The FCC pushed states and wireless carriers to come up with plans for installing Text-to-9-1-1 capability. In response, the top wireless companies developed a software system that allows dispatchers to receive and process 9-1-1 texts. The system works on any P.C. that is hooked to the Internet. Dispatchers learned to use the new system in 15 minutes. Because it relied on free and existing resources, the cost of implementation was effectively zero. OIT’s Office of Emergency Telecommunications Systems organized the implementation and training, working with the wireless carriers, the counties and the FCC.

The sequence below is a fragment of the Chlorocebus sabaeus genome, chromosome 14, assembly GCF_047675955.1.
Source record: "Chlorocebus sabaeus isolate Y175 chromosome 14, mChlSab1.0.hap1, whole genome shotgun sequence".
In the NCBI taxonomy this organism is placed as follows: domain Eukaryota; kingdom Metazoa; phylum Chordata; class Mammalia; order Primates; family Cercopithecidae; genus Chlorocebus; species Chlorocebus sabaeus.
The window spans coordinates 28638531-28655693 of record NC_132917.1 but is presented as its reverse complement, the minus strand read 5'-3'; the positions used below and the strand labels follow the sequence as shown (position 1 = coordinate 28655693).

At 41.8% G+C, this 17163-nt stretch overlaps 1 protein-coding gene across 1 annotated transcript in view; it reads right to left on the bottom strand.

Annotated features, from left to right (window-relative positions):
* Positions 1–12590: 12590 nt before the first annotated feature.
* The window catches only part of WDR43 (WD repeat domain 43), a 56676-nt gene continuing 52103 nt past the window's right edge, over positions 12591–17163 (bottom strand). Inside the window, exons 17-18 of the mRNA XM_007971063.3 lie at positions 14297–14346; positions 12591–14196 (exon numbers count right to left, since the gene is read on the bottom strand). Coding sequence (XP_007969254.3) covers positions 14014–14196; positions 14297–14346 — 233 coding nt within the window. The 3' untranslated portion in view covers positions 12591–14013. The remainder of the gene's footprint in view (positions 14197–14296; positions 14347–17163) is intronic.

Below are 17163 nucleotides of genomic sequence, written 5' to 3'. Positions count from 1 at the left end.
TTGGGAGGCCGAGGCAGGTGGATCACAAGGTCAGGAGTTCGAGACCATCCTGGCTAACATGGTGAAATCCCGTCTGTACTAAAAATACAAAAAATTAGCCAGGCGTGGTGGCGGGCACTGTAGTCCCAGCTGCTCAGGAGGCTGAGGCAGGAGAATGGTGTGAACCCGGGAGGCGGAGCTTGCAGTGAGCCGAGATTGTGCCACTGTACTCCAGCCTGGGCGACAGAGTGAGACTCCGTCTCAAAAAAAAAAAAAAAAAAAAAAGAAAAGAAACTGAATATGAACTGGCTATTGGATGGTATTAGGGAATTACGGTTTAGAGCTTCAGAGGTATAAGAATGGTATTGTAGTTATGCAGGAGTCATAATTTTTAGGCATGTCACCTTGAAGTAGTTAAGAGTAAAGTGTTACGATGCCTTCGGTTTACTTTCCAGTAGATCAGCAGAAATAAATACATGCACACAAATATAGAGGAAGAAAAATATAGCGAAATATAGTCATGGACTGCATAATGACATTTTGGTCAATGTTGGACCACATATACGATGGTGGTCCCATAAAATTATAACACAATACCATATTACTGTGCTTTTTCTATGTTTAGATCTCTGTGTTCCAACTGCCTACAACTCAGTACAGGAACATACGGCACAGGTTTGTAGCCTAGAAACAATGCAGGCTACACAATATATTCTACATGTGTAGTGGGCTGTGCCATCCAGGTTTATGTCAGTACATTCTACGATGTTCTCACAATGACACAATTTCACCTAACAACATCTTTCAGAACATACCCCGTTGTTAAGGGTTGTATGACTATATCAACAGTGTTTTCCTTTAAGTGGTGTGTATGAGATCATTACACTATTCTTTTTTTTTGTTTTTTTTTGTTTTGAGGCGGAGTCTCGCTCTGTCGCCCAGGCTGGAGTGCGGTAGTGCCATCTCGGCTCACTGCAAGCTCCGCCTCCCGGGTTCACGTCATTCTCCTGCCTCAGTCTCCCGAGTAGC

While the new texting capability is an important breakthrough, public safety professionals can respond faster to phone calls than to texts. A dispatcher can ask and get answers much more quickly over the phone, and dispatchers often use background noise and the caller’s voice to evaluate a 9-1-1 call. That’s why conducting the Call When You Can, Text When You Can’t campaign is important. Studies show that many young people under the age of 29 usually text rather than talk on the phone. As the school year begins, the campaign seeks to both let young people know that they can Text-to-9-1-1, and that they should follow best practices when doing so.